Brockmeier Issues Beginner's Guide to Vim Editor
Defenders of the somewhat unwieldy vi editor say, "Sure vi is user-friendly; it's just peculiar about who it makes friends with." Joe Brockmeier of openSUSE fame has now come out with a beginner's guide to Vim and what it does.
Most Linux users know "Zonker" Brockmeier as community manager of the openSUSE project who usually announces when a new openSUSE is in the starting blocks. (Brockmeier is also contributor to Linux Magazine.) He apparently also has other interests, as his article on the Vim editor for the Linux Foundation suggests.
No matter how Spartan a Linux distro might be, it almost always includes the "vee-eye" text editor. Anyone with the slightest Linux involvement will come into contact with it. To prevent users from running into catastrophes with it, Brockmeier wrote "Vim 101: A Beginner's Guide to Vim."
Vim is a further development of the ancient vi written by Bill Joy in the 1970s. Often vi is included as an actual link to Vim in some standard Linux distros such as Ubuntu and openSUSE. Learning Vim largely involves memorizing a handful of keyboard shortcuts. Brockmeier's article therefore lists the most vital shortcuts for cursor movements and deleting and copying words and characters.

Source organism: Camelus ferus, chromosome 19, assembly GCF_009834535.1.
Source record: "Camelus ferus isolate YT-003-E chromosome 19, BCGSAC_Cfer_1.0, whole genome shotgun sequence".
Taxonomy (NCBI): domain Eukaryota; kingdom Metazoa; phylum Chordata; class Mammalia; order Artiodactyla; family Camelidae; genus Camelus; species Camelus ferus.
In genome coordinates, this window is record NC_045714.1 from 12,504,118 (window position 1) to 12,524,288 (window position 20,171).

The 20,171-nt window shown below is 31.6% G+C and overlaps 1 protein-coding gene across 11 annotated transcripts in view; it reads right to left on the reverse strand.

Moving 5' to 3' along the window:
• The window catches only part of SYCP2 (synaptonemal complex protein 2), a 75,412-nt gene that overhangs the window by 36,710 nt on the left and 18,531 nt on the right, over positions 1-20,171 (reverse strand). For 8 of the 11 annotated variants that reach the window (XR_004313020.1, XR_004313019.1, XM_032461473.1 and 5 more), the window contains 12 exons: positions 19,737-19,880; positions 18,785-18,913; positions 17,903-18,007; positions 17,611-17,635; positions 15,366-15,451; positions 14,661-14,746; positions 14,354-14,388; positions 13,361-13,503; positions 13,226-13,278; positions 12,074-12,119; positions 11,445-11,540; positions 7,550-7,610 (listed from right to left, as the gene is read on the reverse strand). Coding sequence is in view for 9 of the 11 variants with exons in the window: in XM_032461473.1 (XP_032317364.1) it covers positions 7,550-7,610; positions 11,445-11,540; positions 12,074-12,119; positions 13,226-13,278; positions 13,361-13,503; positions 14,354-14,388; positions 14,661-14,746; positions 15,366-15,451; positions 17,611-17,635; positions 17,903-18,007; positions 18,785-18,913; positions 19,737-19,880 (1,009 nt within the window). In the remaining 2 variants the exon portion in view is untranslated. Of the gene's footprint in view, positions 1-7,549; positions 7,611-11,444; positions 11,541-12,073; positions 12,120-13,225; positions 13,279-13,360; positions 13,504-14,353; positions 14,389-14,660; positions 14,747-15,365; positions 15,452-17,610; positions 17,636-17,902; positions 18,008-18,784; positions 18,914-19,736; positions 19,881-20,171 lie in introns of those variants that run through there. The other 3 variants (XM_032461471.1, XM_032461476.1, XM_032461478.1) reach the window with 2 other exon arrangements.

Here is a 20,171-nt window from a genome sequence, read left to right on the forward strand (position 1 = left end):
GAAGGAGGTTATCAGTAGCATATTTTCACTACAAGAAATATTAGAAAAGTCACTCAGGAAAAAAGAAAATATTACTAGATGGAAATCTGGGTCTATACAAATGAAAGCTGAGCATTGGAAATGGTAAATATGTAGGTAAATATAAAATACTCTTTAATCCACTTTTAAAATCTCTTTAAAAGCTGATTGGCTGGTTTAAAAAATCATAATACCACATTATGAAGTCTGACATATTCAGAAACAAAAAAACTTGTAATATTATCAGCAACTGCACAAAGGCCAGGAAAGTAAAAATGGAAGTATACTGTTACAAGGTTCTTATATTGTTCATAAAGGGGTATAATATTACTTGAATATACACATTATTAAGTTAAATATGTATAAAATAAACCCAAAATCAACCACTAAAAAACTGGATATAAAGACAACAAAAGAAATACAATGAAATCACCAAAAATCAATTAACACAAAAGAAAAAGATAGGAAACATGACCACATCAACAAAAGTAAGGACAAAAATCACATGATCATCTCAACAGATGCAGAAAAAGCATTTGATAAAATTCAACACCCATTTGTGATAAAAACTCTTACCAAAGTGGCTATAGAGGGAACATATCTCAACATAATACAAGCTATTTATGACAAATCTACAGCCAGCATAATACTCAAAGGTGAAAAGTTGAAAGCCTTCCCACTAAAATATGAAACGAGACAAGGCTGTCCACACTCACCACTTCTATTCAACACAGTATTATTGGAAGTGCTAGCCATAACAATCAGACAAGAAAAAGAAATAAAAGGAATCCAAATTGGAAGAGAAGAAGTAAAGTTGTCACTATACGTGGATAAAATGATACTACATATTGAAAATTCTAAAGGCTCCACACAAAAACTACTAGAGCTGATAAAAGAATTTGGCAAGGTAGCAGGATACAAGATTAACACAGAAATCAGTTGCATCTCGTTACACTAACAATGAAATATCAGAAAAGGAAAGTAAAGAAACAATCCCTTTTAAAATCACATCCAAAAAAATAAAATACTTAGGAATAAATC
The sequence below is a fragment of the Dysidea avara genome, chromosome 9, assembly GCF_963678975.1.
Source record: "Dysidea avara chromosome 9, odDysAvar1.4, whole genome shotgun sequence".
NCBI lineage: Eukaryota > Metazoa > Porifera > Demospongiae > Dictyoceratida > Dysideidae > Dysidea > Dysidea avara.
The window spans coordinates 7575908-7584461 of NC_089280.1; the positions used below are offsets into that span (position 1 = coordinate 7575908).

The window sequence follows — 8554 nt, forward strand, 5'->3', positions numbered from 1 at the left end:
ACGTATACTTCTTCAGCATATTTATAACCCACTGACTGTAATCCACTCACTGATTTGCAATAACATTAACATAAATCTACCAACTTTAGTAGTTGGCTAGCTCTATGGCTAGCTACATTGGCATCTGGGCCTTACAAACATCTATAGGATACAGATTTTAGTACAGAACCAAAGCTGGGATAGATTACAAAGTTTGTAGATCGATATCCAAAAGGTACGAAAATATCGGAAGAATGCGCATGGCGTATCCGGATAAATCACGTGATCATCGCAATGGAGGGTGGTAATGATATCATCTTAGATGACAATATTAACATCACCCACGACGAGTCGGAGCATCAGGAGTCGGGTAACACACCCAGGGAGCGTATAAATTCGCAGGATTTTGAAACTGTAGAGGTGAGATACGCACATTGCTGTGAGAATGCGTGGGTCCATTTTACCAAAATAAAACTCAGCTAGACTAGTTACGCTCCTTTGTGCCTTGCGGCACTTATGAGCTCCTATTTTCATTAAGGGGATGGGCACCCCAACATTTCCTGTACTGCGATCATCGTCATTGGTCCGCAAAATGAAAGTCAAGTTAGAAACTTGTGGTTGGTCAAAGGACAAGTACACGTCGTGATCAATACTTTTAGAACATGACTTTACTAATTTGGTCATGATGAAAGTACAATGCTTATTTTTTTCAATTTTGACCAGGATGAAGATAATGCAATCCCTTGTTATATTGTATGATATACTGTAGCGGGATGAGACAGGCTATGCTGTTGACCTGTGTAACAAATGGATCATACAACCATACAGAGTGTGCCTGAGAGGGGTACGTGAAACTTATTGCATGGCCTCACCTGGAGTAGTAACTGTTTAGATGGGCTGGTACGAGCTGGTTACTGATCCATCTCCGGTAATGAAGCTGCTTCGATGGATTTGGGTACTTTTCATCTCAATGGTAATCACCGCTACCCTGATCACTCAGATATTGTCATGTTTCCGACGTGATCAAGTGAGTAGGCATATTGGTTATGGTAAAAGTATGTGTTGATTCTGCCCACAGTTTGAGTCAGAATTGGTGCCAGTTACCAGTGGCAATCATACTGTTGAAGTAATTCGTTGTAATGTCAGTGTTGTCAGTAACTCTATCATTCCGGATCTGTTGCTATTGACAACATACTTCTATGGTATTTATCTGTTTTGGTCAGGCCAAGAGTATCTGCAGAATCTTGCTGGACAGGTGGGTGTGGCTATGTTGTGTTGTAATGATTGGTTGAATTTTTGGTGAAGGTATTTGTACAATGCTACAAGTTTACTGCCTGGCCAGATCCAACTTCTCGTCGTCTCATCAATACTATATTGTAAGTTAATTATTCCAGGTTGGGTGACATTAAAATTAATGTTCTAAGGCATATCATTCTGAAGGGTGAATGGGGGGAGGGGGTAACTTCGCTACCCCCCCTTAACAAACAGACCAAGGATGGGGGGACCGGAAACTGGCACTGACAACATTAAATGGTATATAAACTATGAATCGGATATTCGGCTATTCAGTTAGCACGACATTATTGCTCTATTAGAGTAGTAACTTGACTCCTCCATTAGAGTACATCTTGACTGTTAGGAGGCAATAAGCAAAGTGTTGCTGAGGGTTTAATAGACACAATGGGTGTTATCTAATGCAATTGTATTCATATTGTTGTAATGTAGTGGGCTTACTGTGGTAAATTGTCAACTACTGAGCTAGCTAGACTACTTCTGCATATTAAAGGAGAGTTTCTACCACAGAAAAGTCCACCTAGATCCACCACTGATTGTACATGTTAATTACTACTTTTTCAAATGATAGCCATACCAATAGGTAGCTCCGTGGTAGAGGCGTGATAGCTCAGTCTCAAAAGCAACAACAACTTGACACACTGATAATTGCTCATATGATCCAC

Upon learning these relatively simple commands, work can proceed faster than with other text editors, such as Nano, at least as dyed-in-the-wool Vim fans claim. The alternative to Vim is emacs. Vim and emacs advocates have been raging an ongoing rivalry for the longest time, known as the "Editor war."
Further development?> Vim is a further development of the ancient vi written by Bill Joy in the 1970s.
And Linux is "further development" of UNIX then?
Somehow wrongness of former is less obvious than of latter. "Further development" implies derivative work.
Bram Moolenaar wrote Vim becase Joy's vi (which I have still /pleasure/ to work with on Solaris and HP-UX) is bad at pretty much everything. Concept is good - rest is bad. And "bad" is me putting it very politely.
unwieldy vi editor?> unwieldy vi editor
Learn the darn basic facts: vi != Vim && Vim >> vi
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